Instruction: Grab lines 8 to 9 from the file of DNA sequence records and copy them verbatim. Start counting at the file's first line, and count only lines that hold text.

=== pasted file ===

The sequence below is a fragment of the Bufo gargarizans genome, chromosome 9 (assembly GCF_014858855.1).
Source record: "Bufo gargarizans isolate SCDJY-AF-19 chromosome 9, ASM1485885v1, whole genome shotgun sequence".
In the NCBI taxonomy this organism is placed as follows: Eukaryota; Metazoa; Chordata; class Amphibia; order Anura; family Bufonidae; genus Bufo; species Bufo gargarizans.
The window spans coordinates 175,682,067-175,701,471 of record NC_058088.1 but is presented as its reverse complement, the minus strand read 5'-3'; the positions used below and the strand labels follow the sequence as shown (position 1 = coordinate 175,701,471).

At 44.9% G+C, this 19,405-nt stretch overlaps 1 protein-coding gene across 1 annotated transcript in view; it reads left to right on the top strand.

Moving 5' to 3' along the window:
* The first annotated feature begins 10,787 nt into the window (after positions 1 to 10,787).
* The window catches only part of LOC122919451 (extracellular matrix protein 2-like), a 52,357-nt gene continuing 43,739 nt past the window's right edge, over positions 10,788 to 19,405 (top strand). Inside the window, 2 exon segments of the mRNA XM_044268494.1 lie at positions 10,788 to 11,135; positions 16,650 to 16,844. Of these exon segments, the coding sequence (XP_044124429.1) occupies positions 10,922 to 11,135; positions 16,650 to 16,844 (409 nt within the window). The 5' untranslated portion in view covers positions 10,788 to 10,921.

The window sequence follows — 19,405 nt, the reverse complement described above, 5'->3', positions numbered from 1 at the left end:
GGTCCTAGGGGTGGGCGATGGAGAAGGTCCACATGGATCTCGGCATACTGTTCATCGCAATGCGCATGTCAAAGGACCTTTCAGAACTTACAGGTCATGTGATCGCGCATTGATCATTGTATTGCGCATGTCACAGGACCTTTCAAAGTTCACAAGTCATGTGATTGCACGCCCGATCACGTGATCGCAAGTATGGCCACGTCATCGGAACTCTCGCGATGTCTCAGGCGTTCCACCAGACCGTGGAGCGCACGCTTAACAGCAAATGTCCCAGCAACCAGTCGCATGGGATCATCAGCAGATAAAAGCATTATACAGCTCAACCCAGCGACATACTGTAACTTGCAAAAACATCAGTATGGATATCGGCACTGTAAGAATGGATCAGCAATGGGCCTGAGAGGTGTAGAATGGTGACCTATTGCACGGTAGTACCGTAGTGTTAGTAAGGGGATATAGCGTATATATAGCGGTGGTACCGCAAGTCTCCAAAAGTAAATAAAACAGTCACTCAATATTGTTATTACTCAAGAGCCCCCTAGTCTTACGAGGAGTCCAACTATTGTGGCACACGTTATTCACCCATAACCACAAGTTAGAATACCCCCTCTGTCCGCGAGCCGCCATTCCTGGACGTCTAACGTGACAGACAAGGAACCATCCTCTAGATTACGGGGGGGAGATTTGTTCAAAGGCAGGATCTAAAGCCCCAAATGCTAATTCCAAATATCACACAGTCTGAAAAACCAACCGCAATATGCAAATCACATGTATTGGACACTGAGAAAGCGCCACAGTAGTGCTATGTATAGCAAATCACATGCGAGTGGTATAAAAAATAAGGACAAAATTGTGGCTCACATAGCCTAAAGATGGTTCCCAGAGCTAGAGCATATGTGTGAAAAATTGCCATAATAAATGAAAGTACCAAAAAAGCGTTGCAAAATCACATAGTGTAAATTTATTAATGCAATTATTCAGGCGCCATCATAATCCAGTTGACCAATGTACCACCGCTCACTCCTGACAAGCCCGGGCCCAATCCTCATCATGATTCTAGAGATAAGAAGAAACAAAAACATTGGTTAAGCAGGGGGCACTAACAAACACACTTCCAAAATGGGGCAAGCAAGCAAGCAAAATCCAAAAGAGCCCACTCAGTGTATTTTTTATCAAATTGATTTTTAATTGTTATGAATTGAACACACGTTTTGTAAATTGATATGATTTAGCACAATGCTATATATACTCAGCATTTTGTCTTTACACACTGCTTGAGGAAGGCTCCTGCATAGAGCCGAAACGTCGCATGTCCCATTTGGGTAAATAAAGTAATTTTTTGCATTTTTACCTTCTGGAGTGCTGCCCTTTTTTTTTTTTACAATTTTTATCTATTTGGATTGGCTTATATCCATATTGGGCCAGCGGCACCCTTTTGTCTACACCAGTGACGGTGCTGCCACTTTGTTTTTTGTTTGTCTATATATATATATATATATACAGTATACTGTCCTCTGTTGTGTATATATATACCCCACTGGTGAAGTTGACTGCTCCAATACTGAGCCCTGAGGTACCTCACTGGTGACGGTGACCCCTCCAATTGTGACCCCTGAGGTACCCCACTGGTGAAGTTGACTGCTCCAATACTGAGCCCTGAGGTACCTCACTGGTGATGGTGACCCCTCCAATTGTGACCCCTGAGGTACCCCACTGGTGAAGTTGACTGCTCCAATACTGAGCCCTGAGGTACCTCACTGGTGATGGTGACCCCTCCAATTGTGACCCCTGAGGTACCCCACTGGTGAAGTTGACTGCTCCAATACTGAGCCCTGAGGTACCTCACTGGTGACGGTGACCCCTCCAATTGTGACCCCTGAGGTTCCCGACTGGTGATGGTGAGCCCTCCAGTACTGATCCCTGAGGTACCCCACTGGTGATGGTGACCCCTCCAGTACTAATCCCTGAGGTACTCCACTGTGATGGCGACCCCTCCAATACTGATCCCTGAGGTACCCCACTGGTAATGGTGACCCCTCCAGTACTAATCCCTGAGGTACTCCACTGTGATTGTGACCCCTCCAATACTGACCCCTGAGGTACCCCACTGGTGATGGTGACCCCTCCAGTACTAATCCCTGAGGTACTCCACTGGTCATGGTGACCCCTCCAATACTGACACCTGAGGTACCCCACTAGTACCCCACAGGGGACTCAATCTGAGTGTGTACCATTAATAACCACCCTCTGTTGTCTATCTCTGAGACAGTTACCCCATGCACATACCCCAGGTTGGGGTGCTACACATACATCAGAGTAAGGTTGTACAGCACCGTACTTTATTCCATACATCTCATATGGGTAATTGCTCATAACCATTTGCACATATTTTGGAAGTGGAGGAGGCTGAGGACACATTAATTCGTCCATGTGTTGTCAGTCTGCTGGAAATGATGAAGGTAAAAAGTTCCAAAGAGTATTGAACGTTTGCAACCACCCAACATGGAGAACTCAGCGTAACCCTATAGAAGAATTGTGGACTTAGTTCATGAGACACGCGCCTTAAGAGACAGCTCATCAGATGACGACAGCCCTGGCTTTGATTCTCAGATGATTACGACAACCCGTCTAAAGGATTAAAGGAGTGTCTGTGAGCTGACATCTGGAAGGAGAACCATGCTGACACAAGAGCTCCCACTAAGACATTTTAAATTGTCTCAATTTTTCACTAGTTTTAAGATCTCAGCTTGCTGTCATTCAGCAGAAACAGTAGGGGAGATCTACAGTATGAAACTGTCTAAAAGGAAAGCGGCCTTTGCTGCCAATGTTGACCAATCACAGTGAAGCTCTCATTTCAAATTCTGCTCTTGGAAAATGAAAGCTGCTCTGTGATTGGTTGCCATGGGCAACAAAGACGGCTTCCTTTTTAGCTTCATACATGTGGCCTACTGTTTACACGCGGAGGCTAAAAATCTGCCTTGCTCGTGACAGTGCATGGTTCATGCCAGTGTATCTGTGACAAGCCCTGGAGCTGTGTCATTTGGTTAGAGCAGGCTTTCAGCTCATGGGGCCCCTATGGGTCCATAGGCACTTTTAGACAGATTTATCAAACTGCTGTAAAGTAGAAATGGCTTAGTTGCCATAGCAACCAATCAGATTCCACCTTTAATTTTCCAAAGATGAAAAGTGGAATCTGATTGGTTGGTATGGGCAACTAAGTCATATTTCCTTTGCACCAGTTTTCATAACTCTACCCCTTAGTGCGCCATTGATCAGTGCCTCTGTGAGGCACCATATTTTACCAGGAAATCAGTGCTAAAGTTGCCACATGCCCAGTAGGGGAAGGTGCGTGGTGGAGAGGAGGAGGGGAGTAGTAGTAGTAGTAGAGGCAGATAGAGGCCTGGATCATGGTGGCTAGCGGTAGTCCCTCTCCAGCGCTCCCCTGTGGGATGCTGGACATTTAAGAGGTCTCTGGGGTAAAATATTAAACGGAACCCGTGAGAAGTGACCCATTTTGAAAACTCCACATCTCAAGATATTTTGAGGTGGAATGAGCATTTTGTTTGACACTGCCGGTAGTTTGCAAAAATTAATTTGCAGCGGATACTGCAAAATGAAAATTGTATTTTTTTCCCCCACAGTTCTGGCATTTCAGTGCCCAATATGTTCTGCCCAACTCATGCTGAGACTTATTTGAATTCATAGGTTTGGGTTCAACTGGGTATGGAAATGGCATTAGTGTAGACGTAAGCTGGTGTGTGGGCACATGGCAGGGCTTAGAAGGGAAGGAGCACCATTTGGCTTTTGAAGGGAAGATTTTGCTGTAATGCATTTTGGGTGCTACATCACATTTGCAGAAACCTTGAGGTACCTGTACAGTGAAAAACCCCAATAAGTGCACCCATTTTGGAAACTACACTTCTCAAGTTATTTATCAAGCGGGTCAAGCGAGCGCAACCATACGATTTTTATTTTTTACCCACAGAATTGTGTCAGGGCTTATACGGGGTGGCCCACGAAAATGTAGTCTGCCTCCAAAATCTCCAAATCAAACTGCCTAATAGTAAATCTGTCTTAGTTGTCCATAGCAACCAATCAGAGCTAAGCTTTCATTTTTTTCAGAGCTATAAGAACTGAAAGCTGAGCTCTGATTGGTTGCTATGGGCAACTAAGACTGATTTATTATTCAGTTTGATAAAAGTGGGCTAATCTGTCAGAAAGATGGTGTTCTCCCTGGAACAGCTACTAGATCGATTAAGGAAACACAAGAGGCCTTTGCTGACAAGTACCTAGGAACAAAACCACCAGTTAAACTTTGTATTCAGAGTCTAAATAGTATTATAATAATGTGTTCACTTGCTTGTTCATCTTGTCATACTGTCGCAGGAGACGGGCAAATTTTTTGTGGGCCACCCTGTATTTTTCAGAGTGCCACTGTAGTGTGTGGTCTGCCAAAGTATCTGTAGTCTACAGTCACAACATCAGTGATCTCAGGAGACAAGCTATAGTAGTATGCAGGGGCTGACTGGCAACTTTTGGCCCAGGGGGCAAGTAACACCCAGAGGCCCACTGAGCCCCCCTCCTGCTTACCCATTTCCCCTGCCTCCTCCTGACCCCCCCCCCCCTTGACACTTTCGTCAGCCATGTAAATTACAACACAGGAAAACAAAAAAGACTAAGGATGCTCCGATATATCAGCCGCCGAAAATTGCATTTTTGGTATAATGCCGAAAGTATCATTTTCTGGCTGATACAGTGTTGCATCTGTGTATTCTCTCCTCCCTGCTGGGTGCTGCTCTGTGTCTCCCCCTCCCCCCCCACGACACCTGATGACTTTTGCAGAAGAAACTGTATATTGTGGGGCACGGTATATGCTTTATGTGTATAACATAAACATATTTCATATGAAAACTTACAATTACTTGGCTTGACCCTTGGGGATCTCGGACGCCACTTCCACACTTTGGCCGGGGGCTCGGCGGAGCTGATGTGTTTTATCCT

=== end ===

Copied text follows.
* The window catches only part of LOC122919451 (extracellular matrix protein 2-like), a 52,357-nt gene continuing 43,739 nt past the window's right edge, over positions 10,788 to 19,405 (top strand). Inside the window, 2 exon segments of the mRNA XM_044268494.1 lie at positions 10,788 to 11,135; positions 16,650 to 16,844. Of these exon segments, the coding sequence (XP_044124429.1) occupies positions 10,922 to 11,135; positions 16,650 to 16,844 (409 nt within the window). The 5' untranslated portion in view covers positions 10,788 to 10,921.

The window sequence follows — 19,405 nt, the reverse complement described above, 5'->3', positions numbered from 1 at the left end: